BBQ Factory keeps the doors open in Auckland
The BBQ Factory's two Auckland retail stores will remain open for the foreseeable future but vouchers won't be honoured, the company's receivers say.
Despite a 30 year history as the place to go for all things barbecue, and more recently for spas and swimming pools, the company entered voluntary receivership yesterday.
The Auckland stores are in Mt Wellington and Wairau Park on the North Shore.
Receiver Shaun Adams of KPMG said vouchers would not be redeemable and customers who had paid for products but were waiting for delivery from third-party suppliers would have to join the queue as unsecured creditors.
Customers who had paid for or given a deposit on products that were already in store would be able to claim their purchase as long as they paid in full, he said.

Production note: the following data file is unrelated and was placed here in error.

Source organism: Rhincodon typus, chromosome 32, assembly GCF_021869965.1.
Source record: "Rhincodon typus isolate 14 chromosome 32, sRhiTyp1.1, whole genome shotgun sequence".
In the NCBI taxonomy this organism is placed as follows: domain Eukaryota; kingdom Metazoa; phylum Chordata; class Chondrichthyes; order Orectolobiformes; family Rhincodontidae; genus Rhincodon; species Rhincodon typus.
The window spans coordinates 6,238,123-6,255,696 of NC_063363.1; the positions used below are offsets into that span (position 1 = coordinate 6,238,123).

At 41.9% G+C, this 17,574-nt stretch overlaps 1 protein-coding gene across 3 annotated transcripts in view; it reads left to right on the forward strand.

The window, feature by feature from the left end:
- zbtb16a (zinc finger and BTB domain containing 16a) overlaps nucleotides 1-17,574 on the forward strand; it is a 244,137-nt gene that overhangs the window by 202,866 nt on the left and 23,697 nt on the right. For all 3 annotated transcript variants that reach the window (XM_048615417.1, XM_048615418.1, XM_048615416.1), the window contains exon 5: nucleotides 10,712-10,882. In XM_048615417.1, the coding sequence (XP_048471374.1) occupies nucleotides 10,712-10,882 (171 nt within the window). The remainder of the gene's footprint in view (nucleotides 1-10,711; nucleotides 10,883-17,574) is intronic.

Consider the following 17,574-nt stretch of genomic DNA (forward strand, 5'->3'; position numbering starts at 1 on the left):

The six other BBQ Factory stores between Auckland and Nelson would be permanently closed with 30 to 40 jobs affected across the group.
Adams yesterday said the company would be unlikely to attract a trade buyer in the current retail environment, but said the well-known brand might be of value.
He would not say how many vouchers were outstanding or how much debt was owed by the company.
BBQ Factory has had a chequered history recently.
Hellaby Holdings sold the company for $5.8 million in 2008, after an impairment on the BBQ Factory business dragged its net profit down by $4.6m for that year.
Hellaby chief executive John Williamson stated earlier this year that the BBQ Factory had cost his company $50m, through "value destruction", trading losses and write-offs, over four years.
The company is subject to a general security agreement in favour of shareholder and former BBQ Factory chief executive Timothy Joseph Wilson who, along with former financial controller Scott Lester and Mark Royston Flaherty, formed a consortium which helped purchase the business from Hellaby in 2008.
Flaherty has been the sole director since April, while both he and Wilson had retained shareholdings.